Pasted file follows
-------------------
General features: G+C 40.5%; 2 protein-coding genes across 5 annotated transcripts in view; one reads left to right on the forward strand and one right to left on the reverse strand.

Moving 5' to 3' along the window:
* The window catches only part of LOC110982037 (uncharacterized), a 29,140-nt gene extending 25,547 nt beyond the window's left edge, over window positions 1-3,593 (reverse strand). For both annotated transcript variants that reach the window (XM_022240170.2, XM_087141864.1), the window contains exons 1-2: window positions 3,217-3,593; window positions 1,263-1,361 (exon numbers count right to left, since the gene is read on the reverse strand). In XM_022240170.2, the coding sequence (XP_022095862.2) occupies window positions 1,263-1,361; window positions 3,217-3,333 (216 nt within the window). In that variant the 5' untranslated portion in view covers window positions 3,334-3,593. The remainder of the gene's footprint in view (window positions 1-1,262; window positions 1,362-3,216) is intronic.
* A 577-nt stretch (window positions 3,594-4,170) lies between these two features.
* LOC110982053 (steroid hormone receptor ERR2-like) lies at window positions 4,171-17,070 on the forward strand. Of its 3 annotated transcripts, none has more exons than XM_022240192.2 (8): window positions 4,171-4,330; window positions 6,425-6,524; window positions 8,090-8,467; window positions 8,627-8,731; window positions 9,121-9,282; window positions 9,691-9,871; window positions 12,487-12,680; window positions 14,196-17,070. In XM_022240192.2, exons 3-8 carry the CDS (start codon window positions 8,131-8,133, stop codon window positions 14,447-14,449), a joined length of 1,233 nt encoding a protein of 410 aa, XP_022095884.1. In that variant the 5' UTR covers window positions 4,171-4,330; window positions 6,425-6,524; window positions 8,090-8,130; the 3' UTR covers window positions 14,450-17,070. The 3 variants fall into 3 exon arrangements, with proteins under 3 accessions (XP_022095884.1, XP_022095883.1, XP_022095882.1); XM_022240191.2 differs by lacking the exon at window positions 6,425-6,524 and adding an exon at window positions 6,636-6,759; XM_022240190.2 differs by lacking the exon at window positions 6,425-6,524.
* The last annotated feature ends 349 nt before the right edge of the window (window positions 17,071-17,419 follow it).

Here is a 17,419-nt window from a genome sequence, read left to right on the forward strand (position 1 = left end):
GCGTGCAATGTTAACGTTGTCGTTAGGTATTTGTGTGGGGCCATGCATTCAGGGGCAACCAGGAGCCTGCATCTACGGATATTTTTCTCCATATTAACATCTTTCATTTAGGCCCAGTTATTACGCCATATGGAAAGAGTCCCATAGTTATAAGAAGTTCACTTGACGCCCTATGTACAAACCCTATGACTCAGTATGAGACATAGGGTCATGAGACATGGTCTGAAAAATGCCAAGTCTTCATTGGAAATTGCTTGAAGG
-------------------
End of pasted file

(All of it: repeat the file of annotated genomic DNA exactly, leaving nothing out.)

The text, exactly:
General features: G+C 40.5%; 2 protein-coding genes across 5 annotated transcripts in view; one reads left to right on the forward strand and one right to left on the reverse strand.

Moving 5' to 3' along the window:
* The window catches only part of LOC110982037 (uncharacterized), a 29,140-nt gene extending 25,547 nt beyond the window's left edge, over window positions 1-3,593 (reverse strand). For both annotated transcript variants that reach the window (XM_022240170.2, XM_087141864.1), the window contains exons 1-2: window positions 3,217-3,593; window positions 1,263-1,361 (exon numbers count right to left, since the gene is read on the reverse strand). In XM_022240170.2, the coding sequence (XP_022095862.2) occupies window positions 1,263-1,361; window positions 3,217-3,333 (216 nt within the window). In that variant the 5' untranslated portion in view covers window positions 3,334-3,593. The remainder of the gene's footprint in view (window positions 1-1,262; window positions 1,362-3,216) is intronic.
* A 577-nt stretch (window positions 3,594-4,170) lies between these two features.
* LOC110982053 (steroid hormone receptor ERR2-like) lies at window positions 4,171-17,070 on the forward strand. Of its 3 annotated transcripts, none has more exons than XM_022240192.2 (8): window positions 4,171-4,330; window positions 6,425-6,524; window positions 8,090-8,467; window positions 8,627-8,731; window positions 9,121-9,282; window positions 9,691-9,871; window positions 12,487-12,680; window positions 14,196-17,070. In XM_022240192.2, exons 3-8 carry the CDS (start codon window positions 8,131-8,133, stop codon window positions 14,447-14,449), a joined length of 1,233 nt encoding a protein of 410 aa, XP_022095884.1. In that variant the 5' UTR covers window positions 4,171-4,330; window positions 6,425-6,524; window positions 8,090-8,130; the 3' UTR covers window positions 14,450-17,070. The 3 variants fall into 3 exon arrangements, with proteins under 3 accessions (XP_022095884.1, XP_022095883.1, XP_022095882.1); XM_022240191.2 differs by lacking the exon at window positions 6,425-6,524 and adding an exon at window positions 6,636-6,759; XM_022240190.2 differs by lacking the exon at window positions 6,425-6,524.
* The last annotated feature ends 349 nt before the right edge of the window (window positions 17,071-17,419 follow it).

Here is a 17,419-nt window from a genome sequence, read left to right on the forward strand (position 1 = left end):
GCGTGCAATGTTAACGTTGTCGTTAGGTATTTGTGTGGGGCCATGCATTCAGGGGCAACCAGGAGCCTGCATCTACGGATATTTTTCTCCATATTAACATCTTTCATTTAGGCCCAGTTATTACGCCATATGGAAAGAGTCCCATAGTTATAAGAAGTTCACTTGACGCCCTATGTACAAACCCTATGACTCAGTATGAGACATAGGGTCATGAGACATGGTCTGAAAAATGCCAAGTCTTCATTGGAAATTGCTTGAAGG